Wednesday, May 11, 2011

Old Postcard Wednesday--Oregon State Penitentiary 1902...and Jerry Garcia 80 years later

  (This card is another from the packet of Salem historical postcard reprints I recently bought to share on OPW.)

My husband wore one of his Jerry Garcia ties to work on Tuesday and I told him it looked great (his Jerry Garcia ties are my favorites). That tidbit of domestic information has applicability to this postcard, really it does. Just see the end of the post to hear the synchronicity. First, a bit of history:
The Oregon State Penitentiary is the oldest prison in Oregon and the only maximum security institution currently operated by the Oregon Department of Corrections. The Penitentiary has been sited at three separate locations. Originally, the Penitentiary was called the Oregon Territory Jail and was located in Oregon City, then the capitol of Oregon. The Territory Jail was built in April, 1842. The Jail was later destroyed by fire on August 18, 1846.
Oregon Territory relied on local jails for the housing of prisoners until 1853. Legislature recognized the need for a new prison and authorized the construction of one in 1851. In 1853 a site was finally selected in Portland. An out of business whiskey shop on Front Street was used to temporarily house the inmates.
The construction of the Territorial Prison was plagued with problems and escaping prisoners. Construction of the prison began in January of 1854. One of the major problems of the Portland site was that two lots of land had been purchased for the prison, but they were on opposite sides of Front Street. The City of Portland refused to close or reroute that portion of Front Street. The Portland site was abandoned in 1866 and all prisoners were moved to the new prison in Salem. Unlike the old prison, which was constructed primarily of wood, the new Penitentiary was built of brick and resembled a fortress. The Oregon State Penitentiary is still located on the Salem site originally selected.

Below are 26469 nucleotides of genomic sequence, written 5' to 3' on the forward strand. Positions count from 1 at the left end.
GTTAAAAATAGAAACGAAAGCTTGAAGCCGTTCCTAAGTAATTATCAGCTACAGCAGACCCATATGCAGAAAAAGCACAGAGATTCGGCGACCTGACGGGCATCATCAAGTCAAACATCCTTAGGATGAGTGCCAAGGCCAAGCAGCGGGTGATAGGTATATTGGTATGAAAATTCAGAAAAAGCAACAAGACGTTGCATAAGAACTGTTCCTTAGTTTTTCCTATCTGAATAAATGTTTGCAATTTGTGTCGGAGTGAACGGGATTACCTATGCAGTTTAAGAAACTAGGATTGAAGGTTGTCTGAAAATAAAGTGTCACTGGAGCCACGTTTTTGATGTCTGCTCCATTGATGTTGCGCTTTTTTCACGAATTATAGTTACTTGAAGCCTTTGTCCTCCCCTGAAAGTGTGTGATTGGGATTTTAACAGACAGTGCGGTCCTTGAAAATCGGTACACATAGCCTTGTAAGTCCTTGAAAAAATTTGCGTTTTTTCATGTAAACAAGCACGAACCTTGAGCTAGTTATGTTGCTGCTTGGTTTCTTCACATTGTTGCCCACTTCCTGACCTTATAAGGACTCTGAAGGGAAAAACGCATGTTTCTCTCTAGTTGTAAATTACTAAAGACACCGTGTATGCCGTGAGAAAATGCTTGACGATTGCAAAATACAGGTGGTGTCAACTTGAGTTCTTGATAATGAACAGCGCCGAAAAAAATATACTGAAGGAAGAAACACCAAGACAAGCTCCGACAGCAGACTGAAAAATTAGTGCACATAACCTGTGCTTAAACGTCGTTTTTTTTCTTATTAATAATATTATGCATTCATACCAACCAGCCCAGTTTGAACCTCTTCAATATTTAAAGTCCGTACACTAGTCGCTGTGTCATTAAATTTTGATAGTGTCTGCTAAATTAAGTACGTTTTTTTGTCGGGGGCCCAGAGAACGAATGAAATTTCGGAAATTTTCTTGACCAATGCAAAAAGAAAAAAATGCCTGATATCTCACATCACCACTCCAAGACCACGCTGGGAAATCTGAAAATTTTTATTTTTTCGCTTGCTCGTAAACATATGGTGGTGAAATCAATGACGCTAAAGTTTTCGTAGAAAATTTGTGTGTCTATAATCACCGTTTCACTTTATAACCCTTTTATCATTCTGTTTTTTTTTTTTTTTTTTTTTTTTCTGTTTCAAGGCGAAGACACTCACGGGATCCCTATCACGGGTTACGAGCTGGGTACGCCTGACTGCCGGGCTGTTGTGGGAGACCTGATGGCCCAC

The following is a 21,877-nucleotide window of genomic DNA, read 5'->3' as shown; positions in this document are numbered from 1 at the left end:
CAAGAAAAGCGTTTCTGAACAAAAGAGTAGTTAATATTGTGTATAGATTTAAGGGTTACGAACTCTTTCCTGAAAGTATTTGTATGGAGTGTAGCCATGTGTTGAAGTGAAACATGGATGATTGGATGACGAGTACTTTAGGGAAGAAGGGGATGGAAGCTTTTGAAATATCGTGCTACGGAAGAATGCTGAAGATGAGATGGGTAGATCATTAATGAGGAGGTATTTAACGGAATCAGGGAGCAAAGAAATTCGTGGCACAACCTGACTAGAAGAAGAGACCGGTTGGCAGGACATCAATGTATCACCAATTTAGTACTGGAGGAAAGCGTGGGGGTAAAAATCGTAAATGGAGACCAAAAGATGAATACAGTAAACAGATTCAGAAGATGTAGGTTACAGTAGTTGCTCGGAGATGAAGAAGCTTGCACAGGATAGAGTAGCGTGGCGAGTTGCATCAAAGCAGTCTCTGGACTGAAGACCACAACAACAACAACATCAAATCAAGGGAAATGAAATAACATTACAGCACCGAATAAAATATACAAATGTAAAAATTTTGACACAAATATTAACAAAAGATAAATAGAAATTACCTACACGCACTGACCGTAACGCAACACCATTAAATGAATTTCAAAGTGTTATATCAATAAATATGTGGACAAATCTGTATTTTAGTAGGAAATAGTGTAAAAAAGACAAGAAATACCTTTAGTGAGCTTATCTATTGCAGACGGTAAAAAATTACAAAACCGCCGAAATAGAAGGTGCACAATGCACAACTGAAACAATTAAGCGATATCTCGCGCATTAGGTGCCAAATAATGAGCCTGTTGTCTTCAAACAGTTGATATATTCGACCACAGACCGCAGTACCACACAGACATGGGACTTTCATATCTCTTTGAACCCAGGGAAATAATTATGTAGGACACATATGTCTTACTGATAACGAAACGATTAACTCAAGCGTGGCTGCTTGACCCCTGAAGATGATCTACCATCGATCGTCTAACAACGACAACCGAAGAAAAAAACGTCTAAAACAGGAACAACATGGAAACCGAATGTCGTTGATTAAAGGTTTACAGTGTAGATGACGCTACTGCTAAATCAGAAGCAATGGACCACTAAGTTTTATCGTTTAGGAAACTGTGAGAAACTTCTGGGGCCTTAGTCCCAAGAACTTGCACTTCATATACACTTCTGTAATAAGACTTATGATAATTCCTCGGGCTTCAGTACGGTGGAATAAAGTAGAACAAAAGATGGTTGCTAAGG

Because the perimeter walls were only 15 feet high, the Penitentiary was still plagued with escapes. In September of 1866 Warden J.C. Gardner patented the infamous Gardner Shackle, which was later called the Oregon Boot. The Gardner Shackle consisted of a heavy iron band that locked around one ankle. This kept the inmate off balance and deprived him of agility. The device was used to curtail the flood of escapees.